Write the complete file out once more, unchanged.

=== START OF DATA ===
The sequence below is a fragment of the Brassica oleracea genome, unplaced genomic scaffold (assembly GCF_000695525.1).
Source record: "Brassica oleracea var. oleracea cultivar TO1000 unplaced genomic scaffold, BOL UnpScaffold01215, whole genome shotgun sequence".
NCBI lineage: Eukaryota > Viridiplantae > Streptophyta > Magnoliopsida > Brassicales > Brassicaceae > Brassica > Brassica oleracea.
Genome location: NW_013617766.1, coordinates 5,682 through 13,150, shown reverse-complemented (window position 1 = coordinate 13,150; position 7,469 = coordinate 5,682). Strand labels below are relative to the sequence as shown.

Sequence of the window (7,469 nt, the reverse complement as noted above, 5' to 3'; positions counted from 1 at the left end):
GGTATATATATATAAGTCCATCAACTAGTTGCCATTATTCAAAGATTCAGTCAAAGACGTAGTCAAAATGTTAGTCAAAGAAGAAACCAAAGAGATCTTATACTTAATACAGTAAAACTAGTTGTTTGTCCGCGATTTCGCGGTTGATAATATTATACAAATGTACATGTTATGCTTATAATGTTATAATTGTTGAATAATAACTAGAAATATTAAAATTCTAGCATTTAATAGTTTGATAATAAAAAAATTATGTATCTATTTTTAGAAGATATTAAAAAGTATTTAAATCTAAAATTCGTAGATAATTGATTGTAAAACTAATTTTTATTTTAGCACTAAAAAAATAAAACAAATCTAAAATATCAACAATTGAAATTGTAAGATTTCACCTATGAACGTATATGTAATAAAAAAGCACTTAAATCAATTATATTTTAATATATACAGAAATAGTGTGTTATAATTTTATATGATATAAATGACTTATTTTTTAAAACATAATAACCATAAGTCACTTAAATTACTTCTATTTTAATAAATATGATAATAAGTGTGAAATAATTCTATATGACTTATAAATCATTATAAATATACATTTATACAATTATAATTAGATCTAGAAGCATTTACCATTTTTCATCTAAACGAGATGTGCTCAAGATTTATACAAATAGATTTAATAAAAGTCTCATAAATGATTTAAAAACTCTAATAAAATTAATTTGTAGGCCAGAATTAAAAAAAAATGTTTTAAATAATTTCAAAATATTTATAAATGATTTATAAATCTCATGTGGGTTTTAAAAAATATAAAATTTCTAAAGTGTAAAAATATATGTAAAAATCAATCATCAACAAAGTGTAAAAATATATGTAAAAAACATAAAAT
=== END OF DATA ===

The sequence below is a fragment of the Brassica oleracea genome, unplaced genomic scaffold (assembly GCF_000695525.1).
Source record: "Brassica oleracea var. oleracea cultivar TO1000 unplaced genomic scaffold, BOL UnpScaffold01215, whole genome shotgun sequence".
NCBI lineage: Eukaryota > Viridiplantae > Streptophyta > Magnoliopsida > Brassicales > Brassicaceae > Brassica > Brassica oleracea.
Genome location: NW_013617766.1, coordinates 5,682 through 13,150, shown reverse-complemented (window position 1 = coordinate 13,150; position 7,469 = coordinate 5,682). Strand labels below are relative to the sequence as shown.

Sequence of the window (7,469 nt, the reverse complement as noted above, 5' to 3'; positions counted from 1 at the left end):
GGTATATATATATAAGTCCATCAACTAGTTGCCATTATTCAAAGATTCAGTCAAAGACGTAGTCAAAATGTTAGTCAAAGAAGAAACCAAAGAGATCTTATACTTAATACAGTAAAACTAGTTGTTTGTCCGCGATTTCGCGGTTGATAATATTATACAAATGTACATGTTATGCTTATAATGTTATAATTGTTGAATAATAACTAGAAATATTAAAATTCTAGCATTTAATAGTTTGATAATAAAAAAATTATGTATCTATTTTTAGAAGATATTAAAAAGTATTTAAATCTAAAATTCGTAGATAATTGATTGTAAAACTAATTTTTATTTTAGCACTAAAAAAATAAAACAAATCTAAAATATCAACAATTGAAATTGTAAGATTTCACCTATGAACGTATATGTAATAAAAAAGCACTTAAATCAATTATATTTTAATATATACAGAAATAGTGTGTTATAATTTTATATGATATAAATGACTTATTTTTTAAAACATAATAACCATAAGTCACTTAAATTACTTCTATTTTAATAAATATGATAATAAGTGTGAAATAATTCTATATGACTTATAAATCATTATAAATATACATTTATACAATTATAATTAGATCTAGAAGCATTTACCATTTTTCATCTAAACGAGATGTGCTCAAGATTTATACAAATAGATTTAATAAAAGTCTCATAAATGATTTAAAAACTCTAATAAAATTAATTTGTAGGCCAGAATTAAAAAAAAATGTTTTAAATAATTTCAAAATATTTATAAATGATTTATAAATCTCATGTGGGTTTTAAAAAATATAAAATTTCTAAAGTGTAAAAATATATGTAAAAATCAATCATCAACAAAGTGTAAAAATATATGTAAAAAACATAAAAT